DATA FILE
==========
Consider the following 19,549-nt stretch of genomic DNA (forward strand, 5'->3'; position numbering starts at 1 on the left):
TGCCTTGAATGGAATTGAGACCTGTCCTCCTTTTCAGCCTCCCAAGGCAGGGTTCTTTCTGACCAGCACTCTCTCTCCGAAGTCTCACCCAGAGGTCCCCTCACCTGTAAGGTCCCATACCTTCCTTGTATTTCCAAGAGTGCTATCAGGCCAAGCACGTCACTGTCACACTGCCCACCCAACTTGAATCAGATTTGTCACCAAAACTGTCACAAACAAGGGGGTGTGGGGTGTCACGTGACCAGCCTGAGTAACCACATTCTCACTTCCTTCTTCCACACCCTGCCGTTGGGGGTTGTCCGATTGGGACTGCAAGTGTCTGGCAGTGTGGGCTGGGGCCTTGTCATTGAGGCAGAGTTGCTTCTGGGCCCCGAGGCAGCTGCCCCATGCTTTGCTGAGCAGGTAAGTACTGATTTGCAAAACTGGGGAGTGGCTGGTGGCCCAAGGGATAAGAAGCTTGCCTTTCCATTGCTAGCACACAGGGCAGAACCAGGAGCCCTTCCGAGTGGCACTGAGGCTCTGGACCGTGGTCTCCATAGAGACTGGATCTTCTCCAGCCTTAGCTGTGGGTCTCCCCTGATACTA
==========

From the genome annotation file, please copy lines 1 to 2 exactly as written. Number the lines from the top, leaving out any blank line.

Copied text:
Consider the following 19,549-nt stretch of genomic DNA (forward strand, 5'->3'; position numbering starts at 1 on the left):
TGCCTTGAATGGAATTGAGACCTGTCCTCCTTTTCAGCCTCCCAAGGCAGGGTTCTTTCTGACCAGCACTCTCTCTCCGAAGTCTCACCCAGAGGTCCCCTCACCTGTAAGGTCCCATACCTTCCTTGTATTTCCAAGAGTGCTATCAGGCCAAGCACGTCACTGTCACACTGCCCACCCAACTTGAATCAGATTTGTCACCAAAACTGTCACAAACAAGGGGGTGTGGGGTGTCACGTGACCAGCCTGAGTAACCACATTCTCACTTCCTTCTTCCACACCCTGCCGTTGGGGGTTGTCCGATTGGGACTGCAAGTGTCTGGCAGTGTGGGCTGGGGCCTTGTCATTGAGGCAGAGTTGCTTCTGGGCCCCGAGGCAGCTGCCCCATGCTTTGCTGAGCAGGTAAGTACTGATTTGCAAAACTGGGGAGTGGCTGGTGGCCCAAGGGATAAGAAGCTTGCCTTTCCATTGCTAGCACACAGGGCAGAACCAGGAGCCCTTCCGAGTGGCACTGAGGCTCTGGACCGTGGTCTCCATAGAGACTGGATCTTCTCCAGCCTTAGCTGTGGGTCTCCCCTGATACTA